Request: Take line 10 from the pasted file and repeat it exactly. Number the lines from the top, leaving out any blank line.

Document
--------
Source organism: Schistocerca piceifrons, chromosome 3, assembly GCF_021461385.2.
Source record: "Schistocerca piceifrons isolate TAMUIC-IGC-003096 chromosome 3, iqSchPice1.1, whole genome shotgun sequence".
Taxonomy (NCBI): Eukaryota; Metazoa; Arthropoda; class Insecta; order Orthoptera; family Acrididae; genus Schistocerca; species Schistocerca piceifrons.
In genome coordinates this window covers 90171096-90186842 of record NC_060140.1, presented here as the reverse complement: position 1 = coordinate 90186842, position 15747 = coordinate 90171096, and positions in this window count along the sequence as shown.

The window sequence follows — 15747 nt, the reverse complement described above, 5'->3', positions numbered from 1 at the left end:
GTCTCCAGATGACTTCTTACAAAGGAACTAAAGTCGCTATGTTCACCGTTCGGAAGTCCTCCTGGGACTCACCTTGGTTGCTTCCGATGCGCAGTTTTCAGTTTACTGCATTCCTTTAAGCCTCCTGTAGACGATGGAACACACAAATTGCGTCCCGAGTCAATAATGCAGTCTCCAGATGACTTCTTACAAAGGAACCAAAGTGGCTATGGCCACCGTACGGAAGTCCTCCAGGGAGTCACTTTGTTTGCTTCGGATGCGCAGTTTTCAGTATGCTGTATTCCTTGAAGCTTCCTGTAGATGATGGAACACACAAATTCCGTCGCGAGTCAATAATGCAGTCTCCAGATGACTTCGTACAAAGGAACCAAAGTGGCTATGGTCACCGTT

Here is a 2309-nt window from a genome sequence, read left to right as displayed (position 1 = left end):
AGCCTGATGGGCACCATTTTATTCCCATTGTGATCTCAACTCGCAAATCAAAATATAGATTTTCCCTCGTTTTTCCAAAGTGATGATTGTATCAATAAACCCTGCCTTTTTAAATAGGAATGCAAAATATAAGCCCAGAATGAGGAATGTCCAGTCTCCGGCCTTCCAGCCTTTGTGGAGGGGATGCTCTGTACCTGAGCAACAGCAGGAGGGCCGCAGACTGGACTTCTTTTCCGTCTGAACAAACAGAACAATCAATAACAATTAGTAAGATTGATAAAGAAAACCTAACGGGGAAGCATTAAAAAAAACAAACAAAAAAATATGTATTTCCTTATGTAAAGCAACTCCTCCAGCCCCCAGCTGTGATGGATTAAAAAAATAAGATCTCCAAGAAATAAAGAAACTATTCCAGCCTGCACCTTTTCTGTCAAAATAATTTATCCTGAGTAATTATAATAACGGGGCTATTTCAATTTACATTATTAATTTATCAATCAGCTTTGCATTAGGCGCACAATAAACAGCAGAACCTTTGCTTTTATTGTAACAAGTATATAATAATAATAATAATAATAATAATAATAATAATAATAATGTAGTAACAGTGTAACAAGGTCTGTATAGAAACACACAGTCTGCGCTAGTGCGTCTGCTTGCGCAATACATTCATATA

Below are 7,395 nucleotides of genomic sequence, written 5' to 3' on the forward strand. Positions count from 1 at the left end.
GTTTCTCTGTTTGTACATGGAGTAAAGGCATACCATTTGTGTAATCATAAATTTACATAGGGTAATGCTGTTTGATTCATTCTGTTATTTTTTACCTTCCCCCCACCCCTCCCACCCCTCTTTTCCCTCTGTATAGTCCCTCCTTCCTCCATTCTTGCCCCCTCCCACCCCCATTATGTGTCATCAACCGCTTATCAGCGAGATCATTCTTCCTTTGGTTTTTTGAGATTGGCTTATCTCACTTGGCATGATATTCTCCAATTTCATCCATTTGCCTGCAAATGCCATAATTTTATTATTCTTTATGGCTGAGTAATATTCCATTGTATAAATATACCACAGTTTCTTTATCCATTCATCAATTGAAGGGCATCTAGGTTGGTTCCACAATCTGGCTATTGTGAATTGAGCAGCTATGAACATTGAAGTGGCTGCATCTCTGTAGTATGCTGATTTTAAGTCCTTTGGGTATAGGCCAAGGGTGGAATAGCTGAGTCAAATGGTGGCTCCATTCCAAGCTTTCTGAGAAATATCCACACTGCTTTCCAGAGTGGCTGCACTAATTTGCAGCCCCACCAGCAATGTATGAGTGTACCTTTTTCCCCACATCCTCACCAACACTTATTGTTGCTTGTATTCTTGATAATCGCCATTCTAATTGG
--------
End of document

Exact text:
GTTTCTCTGTTTGTACATGGAGTAAAGGCATACCATTTGTGTAATCATAAATTTACATAGGGTAATGCTGTTTGATTCATTCTGTTATTTTTTACCTTCCCCCCACCCCTCCCACCCCTCTTTTCCCTCTGTATAGTCCCTCCTTCCTCCATTCTTGCCCCCTCCCACCCCCATTATGTGTCATCAACCGCTTATCAGCGAGATCATTCTTCCTTTGGTTTTTTGAGATTGGCTTATCTCACTTGGCATGATATTCTCCAATTTCATCCATTTGCCTGCAAATGCCATAATTTTATTATTCTTTATGGCTGAGTAATATTCCATTGTATAAATATACCACAGTTTCTTTATCCATTCATCAATTGAAGGGCATCTAGGTTGGTTCCACAATCTGGCTATTGTGAATTGAGCAGCTATGAACATTGAAGTGGCTGCATCTCTGTAGTATGCTGATTTTAAGTCCTTTGGGTATAGGCCAAGGGTGGAATAGCTGAGTCAAATGGTGGCTCCATTCCAAGCTTTCTGAGAAATATCCACACTGCTTTCCAGAGTGGCTGCACTAATTTGCAGCCCCACCAGCAATGTATGAGTGTACCTTTTTCCCCACATCCTCACCAACACTTATTGTTGCTTGTATTCTTGATAATCGCCATTCTAATTGG